Hiding behind secrecy
THE JUSTICE Department told a federal judge Monday that a challenge to the National Security Agency’s controversial domestic eavesdropping program must be thrown out of court because the secrets involved are just too sensitive.
“The evidence we need to demonstrate ... that it is lawful cannot be disclosed without that process itself causing grave harm to the United States’ national security,” said the government’s lawyer, Anthony J. Coppolino.
For the record:
12:00 a.m. June 15, 2006 For The Record
Los Angeles Times Thursday June 15, 2006 Home Edition California Part B Page 11 Editorial Pages Desk 1 inches; 38 words Type of Material: Correction
Secrecy: An article Wednesday on the courts and government secrecy claims referred to statements by the U.S. Court of Appeals for the Federal Circuit. The court was the U.S. Court of Appeals for the District of Columbia Circuit.
This is not the first time the Justice Department has invoked what is known as the “state secrets privilege.” It was used, for instance, to dismiss the case of an FBI whistle-blower, and again to derail the case of an African American CIA officer who charged discrimination in the agency. It was used in the case of Khaled Masri, the German citizen who alleges he was detained while on vacation and held for five months in Afghanistan, where he was shackled and beaten before being released as a case of mistaken identity.
Each time, the courts have agreed to dismiss the proceedings simply because the Justice Department says that trying the cases would reveal state secrets.
But that’s not the way it has to be.
The fact is that the branch of government that runs the courtroom and decides questions concerning privilege and the introduction of evidence is the judiciary, not the executive branch. Judges have a constitutional duty to function as neutral referees to allow each side to present its case fairly. A court that automatically accepts the government’s argument about state secrets, without ever looking at the documents in question, aligns the judiciary with the executive branch and eliminates any chance of a fair trial.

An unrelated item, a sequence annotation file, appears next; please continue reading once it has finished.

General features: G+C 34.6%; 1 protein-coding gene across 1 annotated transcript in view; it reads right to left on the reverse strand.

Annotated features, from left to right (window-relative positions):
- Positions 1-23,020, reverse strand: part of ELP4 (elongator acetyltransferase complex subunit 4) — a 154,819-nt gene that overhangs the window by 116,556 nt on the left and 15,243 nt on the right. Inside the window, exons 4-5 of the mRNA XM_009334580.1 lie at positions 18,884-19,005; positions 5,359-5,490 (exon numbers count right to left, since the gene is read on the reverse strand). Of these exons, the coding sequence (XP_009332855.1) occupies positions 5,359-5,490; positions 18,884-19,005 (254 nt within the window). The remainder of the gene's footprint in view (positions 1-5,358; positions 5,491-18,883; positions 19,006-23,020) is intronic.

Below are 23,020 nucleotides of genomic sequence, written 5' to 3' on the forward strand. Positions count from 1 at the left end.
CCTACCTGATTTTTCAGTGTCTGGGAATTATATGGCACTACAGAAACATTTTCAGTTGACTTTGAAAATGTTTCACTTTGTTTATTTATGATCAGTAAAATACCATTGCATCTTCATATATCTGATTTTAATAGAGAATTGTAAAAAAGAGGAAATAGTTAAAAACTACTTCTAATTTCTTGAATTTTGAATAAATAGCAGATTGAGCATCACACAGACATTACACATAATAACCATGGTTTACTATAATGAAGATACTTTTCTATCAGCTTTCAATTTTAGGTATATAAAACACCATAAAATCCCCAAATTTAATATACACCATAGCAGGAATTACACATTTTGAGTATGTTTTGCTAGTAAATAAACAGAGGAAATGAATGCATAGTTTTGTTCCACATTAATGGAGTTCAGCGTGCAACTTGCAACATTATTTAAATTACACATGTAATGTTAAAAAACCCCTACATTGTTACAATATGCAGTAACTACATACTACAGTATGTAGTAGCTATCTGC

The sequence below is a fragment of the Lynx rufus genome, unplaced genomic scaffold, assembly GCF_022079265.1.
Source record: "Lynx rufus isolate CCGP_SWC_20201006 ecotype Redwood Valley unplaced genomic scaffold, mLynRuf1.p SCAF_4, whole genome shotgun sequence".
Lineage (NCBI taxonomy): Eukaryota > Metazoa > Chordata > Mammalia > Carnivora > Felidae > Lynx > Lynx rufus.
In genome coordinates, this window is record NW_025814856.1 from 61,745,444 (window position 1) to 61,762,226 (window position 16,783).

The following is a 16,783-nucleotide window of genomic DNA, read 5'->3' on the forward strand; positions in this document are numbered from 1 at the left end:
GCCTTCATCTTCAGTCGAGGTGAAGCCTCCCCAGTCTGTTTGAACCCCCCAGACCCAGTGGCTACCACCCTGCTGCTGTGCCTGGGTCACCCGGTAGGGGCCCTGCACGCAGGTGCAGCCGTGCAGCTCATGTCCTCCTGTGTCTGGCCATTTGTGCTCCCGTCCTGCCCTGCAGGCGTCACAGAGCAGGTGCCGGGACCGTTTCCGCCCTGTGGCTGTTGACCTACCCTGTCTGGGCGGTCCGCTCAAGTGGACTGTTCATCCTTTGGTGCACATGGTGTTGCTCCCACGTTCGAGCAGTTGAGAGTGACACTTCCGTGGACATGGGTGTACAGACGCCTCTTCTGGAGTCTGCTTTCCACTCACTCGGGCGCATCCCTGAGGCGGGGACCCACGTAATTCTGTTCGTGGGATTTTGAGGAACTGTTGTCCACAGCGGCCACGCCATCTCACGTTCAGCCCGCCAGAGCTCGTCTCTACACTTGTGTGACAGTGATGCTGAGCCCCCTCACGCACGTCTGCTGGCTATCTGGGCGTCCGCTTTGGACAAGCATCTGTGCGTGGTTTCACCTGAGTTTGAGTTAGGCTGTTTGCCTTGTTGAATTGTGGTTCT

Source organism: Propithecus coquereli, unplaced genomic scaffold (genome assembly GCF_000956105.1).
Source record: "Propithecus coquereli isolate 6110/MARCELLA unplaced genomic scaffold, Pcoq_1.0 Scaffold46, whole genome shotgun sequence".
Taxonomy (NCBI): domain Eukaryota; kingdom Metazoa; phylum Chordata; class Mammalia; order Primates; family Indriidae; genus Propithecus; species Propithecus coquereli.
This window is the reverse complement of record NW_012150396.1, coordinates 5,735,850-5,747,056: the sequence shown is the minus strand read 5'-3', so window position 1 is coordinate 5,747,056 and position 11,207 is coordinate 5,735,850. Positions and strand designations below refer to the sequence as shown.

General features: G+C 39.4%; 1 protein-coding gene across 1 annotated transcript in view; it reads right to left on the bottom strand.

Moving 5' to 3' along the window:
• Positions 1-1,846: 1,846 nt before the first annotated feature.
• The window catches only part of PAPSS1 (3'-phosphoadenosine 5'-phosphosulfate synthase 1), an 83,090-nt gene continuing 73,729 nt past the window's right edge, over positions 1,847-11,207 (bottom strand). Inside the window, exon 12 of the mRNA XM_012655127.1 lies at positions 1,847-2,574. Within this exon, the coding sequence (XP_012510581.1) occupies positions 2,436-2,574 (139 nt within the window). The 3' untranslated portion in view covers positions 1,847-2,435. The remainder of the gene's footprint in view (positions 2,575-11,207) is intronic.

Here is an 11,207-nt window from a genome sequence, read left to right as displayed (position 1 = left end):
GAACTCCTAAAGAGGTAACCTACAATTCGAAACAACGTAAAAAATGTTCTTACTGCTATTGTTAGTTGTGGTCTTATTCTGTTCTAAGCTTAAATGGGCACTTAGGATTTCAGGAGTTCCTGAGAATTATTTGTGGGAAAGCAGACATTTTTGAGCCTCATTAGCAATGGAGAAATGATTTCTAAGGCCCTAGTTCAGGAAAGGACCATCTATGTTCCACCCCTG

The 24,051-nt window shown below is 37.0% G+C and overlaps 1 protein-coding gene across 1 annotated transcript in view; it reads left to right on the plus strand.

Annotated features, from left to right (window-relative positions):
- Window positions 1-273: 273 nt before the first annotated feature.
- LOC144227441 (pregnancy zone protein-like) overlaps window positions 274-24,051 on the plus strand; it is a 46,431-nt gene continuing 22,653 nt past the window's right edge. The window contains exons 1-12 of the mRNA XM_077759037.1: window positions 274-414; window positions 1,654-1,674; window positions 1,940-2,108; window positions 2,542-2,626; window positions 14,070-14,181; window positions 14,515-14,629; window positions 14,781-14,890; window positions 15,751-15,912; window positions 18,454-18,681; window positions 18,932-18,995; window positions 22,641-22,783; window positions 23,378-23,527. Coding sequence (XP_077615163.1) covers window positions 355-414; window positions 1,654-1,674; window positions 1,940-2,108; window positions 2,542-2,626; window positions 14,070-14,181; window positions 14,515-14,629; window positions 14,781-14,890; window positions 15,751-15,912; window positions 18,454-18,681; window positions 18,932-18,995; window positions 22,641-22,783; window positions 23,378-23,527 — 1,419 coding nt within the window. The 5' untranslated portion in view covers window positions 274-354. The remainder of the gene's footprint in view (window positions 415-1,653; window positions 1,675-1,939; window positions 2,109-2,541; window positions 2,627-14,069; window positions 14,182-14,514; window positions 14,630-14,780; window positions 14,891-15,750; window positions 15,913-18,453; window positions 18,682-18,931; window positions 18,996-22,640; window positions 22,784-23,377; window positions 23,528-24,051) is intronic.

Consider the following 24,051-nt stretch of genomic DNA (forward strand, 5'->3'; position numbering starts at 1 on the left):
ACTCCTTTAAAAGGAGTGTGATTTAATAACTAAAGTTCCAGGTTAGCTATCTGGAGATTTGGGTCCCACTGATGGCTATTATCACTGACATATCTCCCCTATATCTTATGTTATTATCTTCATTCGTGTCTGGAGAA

The “state secrets privilege” reached the Supreme Court in 1953 in United States vs. Reynolds, a case in which the widows of three civilians who died in the crash of a B-29 bomber sought damages. They asked the government to give them the accident report and the statements of three surviving crew members. Lower courts held that the government must surrender the secret documents to the trial court or lose the case. The judge would examine the documents in his chambers to determine if the government’s demand for secrecy was valid.
Refusing to release the documents, the government lost at the district and appeals court levels. But when the case got to the Supreme Court, the justices reversed course and accepted the government’s argument about state secrets -- without ever looking at the documents. Even having the judge examine the evidence alone in his chambers could jeopardize national security, the majority ruled. When the documents were declassified in the 1990s, it became evident that the Supreme Court had been misled: The documents contained no state secrets.
In his authoritative 1940 treatise on evidence, John Henry Wigmore concluded that the executive branch is entitled to protect state secrets but that in cases in which classified information is at issue, it is up to the judge to decide whether such evidence qualifies as legitimately secret, and thus legally privileged. A court that “abdicates its inherent function of determining the facts upon which the admissibility of evidence depends will furnish to bureaucratic officials too ample opportunities for abusing the privilege,” Wigmore warned.
I believe that Wigmore was right and that the Supreme Court decided the Reynolds case wrongly. Some federal judges agreed, and they have continued to recognize their obligation to examine disputed documents in their chambers before passing judgment on matters of evidence and privilege.
In 1971, the U.S. Court of Appeals for the Federal Circuit argued that “an essential ingredient of our rule of law is the authority of the courts to determine whether an executive official or agency has complied with the Constitution and with the mandates of Congress which define and limit the authority of the executive.”
Claims of executive power “cannot override the duty of the court to assure that an official has not exceeded his charter or flouted the legislative will,” the court said.
The executive branch may assert a right to keep its secrets, but this must not be viewed as an absolute right, only a privilege granted by the court when appropriate. Otherwise, even in the age of terrorism, there can be no judicial independence and no fair trial for Americans who would challenge their government.
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